My domestic life this year gained a house, a cat and an improvement in my relationship. I don’t wish to talk too much about this as it is not just mine to divulge. My home life is shared with my partner and he deserves his privacy. I will say that I am feeling more like a wife and mother than ever before and that is a warm, comfortable feeling for me. I will be having my 30th birthday this year and I am more than ready for this phase of my life. In fact, I have been waiting for it for a long time but it has been waiting for me to be in the right place and the right time. All the chips are falling into place now and I feel like I am becoming the person I was always supposed to be.

So, to summarise, 2019 has been a year of exponential growth. It has been hard work, exhausting at times, but also enjoyable and so, so worth it. 2020 should continue this trend and although this time next year my life will look completely different, it will also be exactly as it should be.

Happy New Year. Best wishes to all of you.

Universal Energies

Universal Energies

Do you ever have those days when it feels like the universe is against you and everything that can go wrong, does? Well my day today was the opposite of that.

Science hasn’t yet nailed down the ins and outs of the energy or frequencies that radiate in all things. They are working on it and one day it will be considered fact and taught in physics class in schools, but until then people will find their own way of explaining this phenomenon depending on their culture, religion or personal experiences. Personally, I am a Wiccan (as well as a Buddhist) and we believe in the Rule of Three; all energy that you put out into the universe will return to you threefold. It is also called Law of Attraction, the Power of Thought, Summoning by Visualisation, you reap what you sow, what goes around comes around, Karma and other such things.

I have done a lot of terrible things in my youth and had a lot of terrible things happen to me but at a certain point in my life, I decided to change this pattern and try my best to be a good, kind, human being. Then worse things happened to me. I couldn’t understand why I was being punished when I was trying so hard to be good. I knew I wasn’t perfect but I thought that trying meant more than the actual accomplishment. I also tried to reason that if I was suffering there must be a reason for it and a lesson to be learned. To be fair, I did learn from those events and they have made me a better person but I am sure that the same effects could have been achieved with far less trauma.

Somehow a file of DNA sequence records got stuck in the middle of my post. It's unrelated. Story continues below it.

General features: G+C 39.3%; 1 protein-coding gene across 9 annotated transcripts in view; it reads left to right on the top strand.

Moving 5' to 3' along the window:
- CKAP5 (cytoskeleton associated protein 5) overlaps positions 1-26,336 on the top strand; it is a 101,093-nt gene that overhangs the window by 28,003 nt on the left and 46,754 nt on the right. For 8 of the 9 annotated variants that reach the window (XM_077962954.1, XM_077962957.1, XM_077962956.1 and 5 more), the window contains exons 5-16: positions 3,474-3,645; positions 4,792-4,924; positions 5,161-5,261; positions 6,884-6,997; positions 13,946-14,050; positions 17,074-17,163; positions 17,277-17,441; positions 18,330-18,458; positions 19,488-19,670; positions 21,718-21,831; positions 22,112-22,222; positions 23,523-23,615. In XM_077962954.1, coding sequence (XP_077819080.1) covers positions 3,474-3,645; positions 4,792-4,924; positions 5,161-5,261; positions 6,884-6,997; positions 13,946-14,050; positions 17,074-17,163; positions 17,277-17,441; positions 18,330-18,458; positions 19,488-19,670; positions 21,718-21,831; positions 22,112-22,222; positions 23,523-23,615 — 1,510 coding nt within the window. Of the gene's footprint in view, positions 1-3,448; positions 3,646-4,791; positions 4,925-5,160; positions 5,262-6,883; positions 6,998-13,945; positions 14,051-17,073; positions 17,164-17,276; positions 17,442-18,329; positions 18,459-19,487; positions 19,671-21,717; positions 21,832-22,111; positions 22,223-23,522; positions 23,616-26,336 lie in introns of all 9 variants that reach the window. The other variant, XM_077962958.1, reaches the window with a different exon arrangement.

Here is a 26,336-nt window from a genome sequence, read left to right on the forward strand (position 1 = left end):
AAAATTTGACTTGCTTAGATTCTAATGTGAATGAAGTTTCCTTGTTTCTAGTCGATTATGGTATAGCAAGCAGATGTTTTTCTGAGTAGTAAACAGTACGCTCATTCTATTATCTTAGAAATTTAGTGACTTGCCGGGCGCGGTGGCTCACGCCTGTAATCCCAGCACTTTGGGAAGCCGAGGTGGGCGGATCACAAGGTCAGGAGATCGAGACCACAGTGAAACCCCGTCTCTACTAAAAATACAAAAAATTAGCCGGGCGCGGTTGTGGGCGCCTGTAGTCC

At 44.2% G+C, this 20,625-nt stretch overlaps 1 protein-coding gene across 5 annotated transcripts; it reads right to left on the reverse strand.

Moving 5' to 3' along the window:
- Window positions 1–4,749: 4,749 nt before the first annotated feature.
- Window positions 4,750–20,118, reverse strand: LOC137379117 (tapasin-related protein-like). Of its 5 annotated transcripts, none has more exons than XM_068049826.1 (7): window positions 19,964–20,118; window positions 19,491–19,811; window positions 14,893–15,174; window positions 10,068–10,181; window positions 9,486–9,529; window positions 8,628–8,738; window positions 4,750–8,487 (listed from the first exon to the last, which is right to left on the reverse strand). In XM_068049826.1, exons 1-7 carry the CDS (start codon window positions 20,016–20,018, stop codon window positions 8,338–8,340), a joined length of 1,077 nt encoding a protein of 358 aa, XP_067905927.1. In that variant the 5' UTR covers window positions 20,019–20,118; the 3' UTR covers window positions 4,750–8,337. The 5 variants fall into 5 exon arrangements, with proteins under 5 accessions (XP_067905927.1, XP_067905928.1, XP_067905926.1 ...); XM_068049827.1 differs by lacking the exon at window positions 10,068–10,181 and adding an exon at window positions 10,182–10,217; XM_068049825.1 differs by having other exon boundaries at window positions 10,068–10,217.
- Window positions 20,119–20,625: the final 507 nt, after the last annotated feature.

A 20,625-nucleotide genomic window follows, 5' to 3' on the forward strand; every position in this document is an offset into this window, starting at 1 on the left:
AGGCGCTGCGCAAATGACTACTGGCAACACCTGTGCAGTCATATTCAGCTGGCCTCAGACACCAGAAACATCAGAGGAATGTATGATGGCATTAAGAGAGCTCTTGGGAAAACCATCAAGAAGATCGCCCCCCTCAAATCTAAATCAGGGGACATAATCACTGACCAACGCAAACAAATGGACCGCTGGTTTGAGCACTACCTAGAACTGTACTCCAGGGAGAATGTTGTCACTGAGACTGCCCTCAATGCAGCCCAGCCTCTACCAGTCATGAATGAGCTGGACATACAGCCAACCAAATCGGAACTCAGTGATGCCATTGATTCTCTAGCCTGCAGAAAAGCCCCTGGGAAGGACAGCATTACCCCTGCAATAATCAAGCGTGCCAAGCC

What I didn’t realise then, but do now, is that your inner thoughts and feelings matter just as much, if not more, than your activity. If you ask someone if they are okay and they say they’re fine, you can tell if they’re being truthful or not. Similarly, if someone says that they are happy to do a thing that they’re really not, you can feel their discontent. Doing a thing or saying a thing does not make that thing a true reflection of yourself. Your inner thoughts and feelings are sensed by those around you and absorbed by the universe.

A person who wants a new job may send out CV’s, dress smart, go to interviews and attend job fairs, but if they have the inner belief that they won’t be good at anything else and maybe it’s best if they stay in the job they have then they are unlikely to get a new job despite all of the legwork they do. In another scenario someone may long for a good lasting relationship and sign up to dating sites, join clubs, socialise and go out on dates but if they believe that they are not worthy of love and no one will ever love them, then they won’t find the love they seek.

This is a concept that I’ve always been aware of but never actualised. Partly because I always thought I had little control over my thoughts and feelings (another self fulfilling prophecy) and partly because I believed in the mantra “fake it ’til you make it”. I thought if I behaved as the person I wanted to be then eventually I would become that person. Now I realise it is the other way around, you must make the change inside first, then it will shine through you effortlessly.